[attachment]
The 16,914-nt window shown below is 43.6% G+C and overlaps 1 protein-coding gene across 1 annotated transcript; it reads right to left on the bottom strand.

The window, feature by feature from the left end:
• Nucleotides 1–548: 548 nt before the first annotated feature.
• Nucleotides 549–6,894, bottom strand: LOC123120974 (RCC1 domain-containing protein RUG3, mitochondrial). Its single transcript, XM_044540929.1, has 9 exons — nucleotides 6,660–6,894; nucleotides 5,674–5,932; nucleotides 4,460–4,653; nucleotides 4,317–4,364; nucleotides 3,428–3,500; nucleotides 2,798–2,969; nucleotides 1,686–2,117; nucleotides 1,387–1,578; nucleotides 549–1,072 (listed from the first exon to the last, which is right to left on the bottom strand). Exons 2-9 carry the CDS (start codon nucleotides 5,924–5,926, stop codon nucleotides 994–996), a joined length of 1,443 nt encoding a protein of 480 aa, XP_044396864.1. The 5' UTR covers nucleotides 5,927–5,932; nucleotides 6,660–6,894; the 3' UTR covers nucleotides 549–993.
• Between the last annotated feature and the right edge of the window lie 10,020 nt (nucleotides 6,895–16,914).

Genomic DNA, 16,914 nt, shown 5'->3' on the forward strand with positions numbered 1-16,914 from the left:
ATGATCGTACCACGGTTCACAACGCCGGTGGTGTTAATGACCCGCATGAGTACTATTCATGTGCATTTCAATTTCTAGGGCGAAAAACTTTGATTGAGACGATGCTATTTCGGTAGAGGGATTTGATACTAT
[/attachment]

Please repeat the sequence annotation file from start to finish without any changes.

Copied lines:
The 16,914-nt window shown below is 43.6% G+C and overlaps 1 protein-coding gene across 1 annotated transcript; it reads right to left on the bottom strand.

The window, feature by feature from the left end:
• Nucleotides 1–548: 548 nt before the first annotated feature.
• Nucleotides 549–6,894, bottom strand: LOC123120974 (RCC1 domain-containing protein RUG3, mitochondrial). Its single transcript, XM_044540929.1, has 9 exons — nucleotides 6,660–6,894; nucleotides 5,674–5,932; nucleotides 4,460–4,653; nucleotides 4,317–4,364; nucleotides 3,428–3,500; nucleotides 2,798–2,969; nucleotides 1,686–2,117; nucleotides 1,387–1,578; nucleotides 549–1,072 (listed from the first exon to the last, which is right to left on the bottom strand). Exons 2-9 carry the CDS (start codon nucleotides 5,924–5,926, stop codon nucleotides 994–996), a joined length of 1,443 nt encoding a protein of 480 aa, XP_044396864.1. The 5' UTR covers nucleotides 5,927–5,932; nucleotides 6,660–6,894; the 3' UTR covers nucleotides 549–993.
• Between the last annotated feature and the right edge of the window lie 10,020 nt (nucleotides 6,895–16,914).

Genomic DNA, 16,914 nt, shown 5'->3' on the forward strand with positions numbered 1-16,914 from the left:
ATGATCGTACCACGGTTCACAACGCCGGTGGTGTTAATGACCCGCATGAGTACTATTCATGTGCATTTCAATTTCTAGGGCGAAAAACTTTGATTGAGACGATGCTATTTCGGTAGAGGGATTTGATACTAT